4seen — 2012-07-10T04:32:49-04:00 — #1
So I started off my design thinking alright, just read this sitepoint book and it had great information relating using display:table for laying out a website instead of floating divs all over the place. Turns out I may have put my hands too deep into the shark tank while thinking it was a goldfish tank. It's been awhile since I touched a website, so I was thinking maybe display:table is the way to go for all my future layouts.
However, it looks like if I want to go this route that my code may just be overkill. Since I need a div.table, div.row, and div.cell containers. On top of that, it looks as though to do any type of position inside of a cell that I will need to create another table inside the div.cell, adding even more code.
For example one of the position issues I had can be found in this thread: http://www.sitepoint.com/forums/showthread.php?865602-Can-you-relativlely-or-absolutely-position-items-in-a-display-table-cell
Without going onto a rant, since I have been up almost 24 hours.. I was wondering if anyone can provide any advice, tips, or comments on doing anything via this method. Should I just stick to the good ol fashion floating and relative/absolute positioned divs? Should I consider the use of CSS table layouts the same as html table layouts and just leave it for tabular data? Or should I just not care about all the extra div code and use this method.
I know this is all personal opinion and a case by case basis, but if you were doing a project would you even consider this? I did my entire site like this, but now that I want to customize a few things.. I am just seeing the limitations.
Thank you again for any advice and input!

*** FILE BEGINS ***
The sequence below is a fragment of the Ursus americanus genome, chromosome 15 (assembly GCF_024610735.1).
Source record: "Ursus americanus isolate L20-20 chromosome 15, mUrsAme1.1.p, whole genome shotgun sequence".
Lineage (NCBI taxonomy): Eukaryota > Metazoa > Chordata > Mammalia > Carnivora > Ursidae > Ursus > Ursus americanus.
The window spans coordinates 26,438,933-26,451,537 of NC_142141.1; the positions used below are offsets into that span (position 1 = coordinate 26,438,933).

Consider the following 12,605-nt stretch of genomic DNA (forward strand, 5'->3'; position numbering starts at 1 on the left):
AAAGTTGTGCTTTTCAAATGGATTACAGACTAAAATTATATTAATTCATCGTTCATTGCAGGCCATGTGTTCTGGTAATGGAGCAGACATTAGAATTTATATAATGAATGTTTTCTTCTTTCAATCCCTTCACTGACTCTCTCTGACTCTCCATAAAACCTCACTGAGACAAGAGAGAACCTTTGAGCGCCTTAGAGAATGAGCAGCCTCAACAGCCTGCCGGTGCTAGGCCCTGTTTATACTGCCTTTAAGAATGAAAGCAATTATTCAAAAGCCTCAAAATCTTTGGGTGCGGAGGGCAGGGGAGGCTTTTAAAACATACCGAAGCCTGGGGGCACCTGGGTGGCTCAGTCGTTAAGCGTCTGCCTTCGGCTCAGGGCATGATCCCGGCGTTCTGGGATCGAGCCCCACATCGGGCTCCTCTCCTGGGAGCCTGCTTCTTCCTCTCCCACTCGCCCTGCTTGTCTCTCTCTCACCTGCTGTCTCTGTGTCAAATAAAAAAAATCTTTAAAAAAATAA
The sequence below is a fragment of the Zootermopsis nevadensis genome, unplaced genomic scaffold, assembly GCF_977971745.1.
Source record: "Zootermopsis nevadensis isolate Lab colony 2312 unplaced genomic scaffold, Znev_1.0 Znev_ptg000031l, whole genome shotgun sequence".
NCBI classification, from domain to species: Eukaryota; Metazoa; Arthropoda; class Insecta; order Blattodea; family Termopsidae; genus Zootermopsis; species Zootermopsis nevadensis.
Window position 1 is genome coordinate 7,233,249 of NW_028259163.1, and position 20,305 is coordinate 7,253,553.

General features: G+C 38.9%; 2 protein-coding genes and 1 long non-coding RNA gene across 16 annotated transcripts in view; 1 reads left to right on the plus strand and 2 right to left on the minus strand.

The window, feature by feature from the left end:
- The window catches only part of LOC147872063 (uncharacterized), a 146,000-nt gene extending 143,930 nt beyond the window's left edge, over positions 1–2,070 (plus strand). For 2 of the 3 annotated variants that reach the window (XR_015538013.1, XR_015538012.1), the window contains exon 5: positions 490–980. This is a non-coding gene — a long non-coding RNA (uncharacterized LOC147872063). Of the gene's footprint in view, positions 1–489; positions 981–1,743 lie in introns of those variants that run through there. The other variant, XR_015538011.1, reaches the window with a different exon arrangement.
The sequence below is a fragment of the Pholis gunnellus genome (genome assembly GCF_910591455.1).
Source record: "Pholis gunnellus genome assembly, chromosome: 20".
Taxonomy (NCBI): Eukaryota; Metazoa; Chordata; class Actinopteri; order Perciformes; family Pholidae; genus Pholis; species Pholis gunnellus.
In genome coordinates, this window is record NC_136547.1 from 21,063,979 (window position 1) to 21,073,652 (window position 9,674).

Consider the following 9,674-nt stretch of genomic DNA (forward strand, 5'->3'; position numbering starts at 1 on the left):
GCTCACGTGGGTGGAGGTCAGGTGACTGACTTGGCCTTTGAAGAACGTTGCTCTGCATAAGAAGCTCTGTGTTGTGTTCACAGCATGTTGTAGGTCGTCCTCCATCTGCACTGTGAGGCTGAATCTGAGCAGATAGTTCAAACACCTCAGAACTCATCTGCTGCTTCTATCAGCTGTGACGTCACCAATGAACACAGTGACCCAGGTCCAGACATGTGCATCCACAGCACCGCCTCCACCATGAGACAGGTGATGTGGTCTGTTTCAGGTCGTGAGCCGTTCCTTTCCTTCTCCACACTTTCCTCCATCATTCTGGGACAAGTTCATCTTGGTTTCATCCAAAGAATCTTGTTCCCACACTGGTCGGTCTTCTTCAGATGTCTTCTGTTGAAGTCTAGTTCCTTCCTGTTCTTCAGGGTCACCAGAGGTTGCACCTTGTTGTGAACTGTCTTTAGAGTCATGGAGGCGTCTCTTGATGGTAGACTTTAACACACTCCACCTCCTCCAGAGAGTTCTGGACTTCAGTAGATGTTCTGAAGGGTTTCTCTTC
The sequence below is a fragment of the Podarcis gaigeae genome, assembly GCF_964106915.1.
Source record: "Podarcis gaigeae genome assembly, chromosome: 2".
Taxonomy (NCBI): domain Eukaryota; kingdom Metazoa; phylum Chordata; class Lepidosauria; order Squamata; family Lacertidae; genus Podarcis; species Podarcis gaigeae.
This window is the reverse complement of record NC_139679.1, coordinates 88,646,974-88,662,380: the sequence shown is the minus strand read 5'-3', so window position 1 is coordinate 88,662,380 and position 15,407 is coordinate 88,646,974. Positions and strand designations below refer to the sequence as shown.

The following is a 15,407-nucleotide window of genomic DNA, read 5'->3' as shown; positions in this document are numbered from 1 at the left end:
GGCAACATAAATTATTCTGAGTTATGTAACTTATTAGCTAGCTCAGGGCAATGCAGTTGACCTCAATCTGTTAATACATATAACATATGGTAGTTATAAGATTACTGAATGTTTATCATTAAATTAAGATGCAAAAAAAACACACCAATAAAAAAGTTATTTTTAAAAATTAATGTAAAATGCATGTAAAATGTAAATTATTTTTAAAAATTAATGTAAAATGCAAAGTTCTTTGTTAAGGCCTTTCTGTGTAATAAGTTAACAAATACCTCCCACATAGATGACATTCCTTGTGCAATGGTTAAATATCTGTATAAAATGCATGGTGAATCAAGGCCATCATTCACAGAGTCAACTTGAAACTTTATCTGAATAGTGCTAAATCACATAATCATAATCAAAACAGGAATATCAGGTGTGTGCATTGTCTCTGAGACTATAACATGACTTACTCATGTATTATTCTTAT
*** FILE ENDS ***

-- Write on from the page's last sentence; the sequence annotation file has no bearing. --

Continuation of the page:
ralphm — 2012-07-10T04:37:23-04:00 — #2
Yeah, that book went a bit over the top, IMHO. display: table is very useful in small doses, but for whole page layouts it's rarely a very good option, if ever. Floats still rule, and will continue to do so until support for the more advanced CSS3 layout options gain widespread browser support.
4seen — 2012-07-10T04:56:39-04:00 — #3
ralph, i am starting to think you have created robots which stay on sitepoint answering questions all day. No matter the time, you answer and not only that but you answer with an answer that is actually useful and provides insight. :). I don't know how you do it, but when they figure out how to clone brains I will gladly pay to clone yours!
ralphm — 2012-07-10T05:06:33-04:00 — #4
:lol: Damn, we've been exposed as a bunch of automated bots! Seriously, though, I just pop in an out through the day when I'm near the computer. I've been out chopping wood much of today, believe it or not.
Glad to be of some help. [/ot]
ronpat — 2012-07-10T05:10:04-04:00 — #5
If you can provide us with a picture, drawing, description, or link to a web site of exactly what you want to achieve, perhaps someone can help. I have 3 browsers on my PC and all of them rendered your earlier code differently, so I was never able to determine your objective. Were you experimenting or did you have a plan for the layout? My "contribution" to the conversation was pretty much a wild shot. Please tell us exactly what you want to do, and how you want it to work, and we might be able to offer better guidance. Tables were the original "responsive design" tool before "responsive design" was in vogue but they are not suitably supported in CSS. Other techniques could easily be more satisfactory these days. I still use HTML tables and some CSS tables, so my feet are wet with them; and they fit nicely where they are used. I also float a huge amount of stuff. Depends entirely on the layout. Let us know when you can describe your plan.
dresden_phoenix — 2012-07-10T19:07:34-04:00 — #6
display: table is very useful in small doses, but for whole page layouts it's rarely a very good option
yup; consider that you would still need to mark up your page like if you were coding a table.. 7 times out of 10 this means you coded the HTML to to fit the design (and not the content) which is bad.
Then here is the fact that I doesn't get display:table. REALLY BAD.
Also, display: table, table-row, table-cell, etc. nixes your ability to relative or absolute position the element
The only advantage to display table ( other that to auto clear or fix whitespace bugs is to quickly create equal height "columns". Still nesting divs and floating will give you the same results.
ralphm — 2012-07-10T19:10:27-04:00 — #7
I would also add vertical centering as something that table display helps a lot with.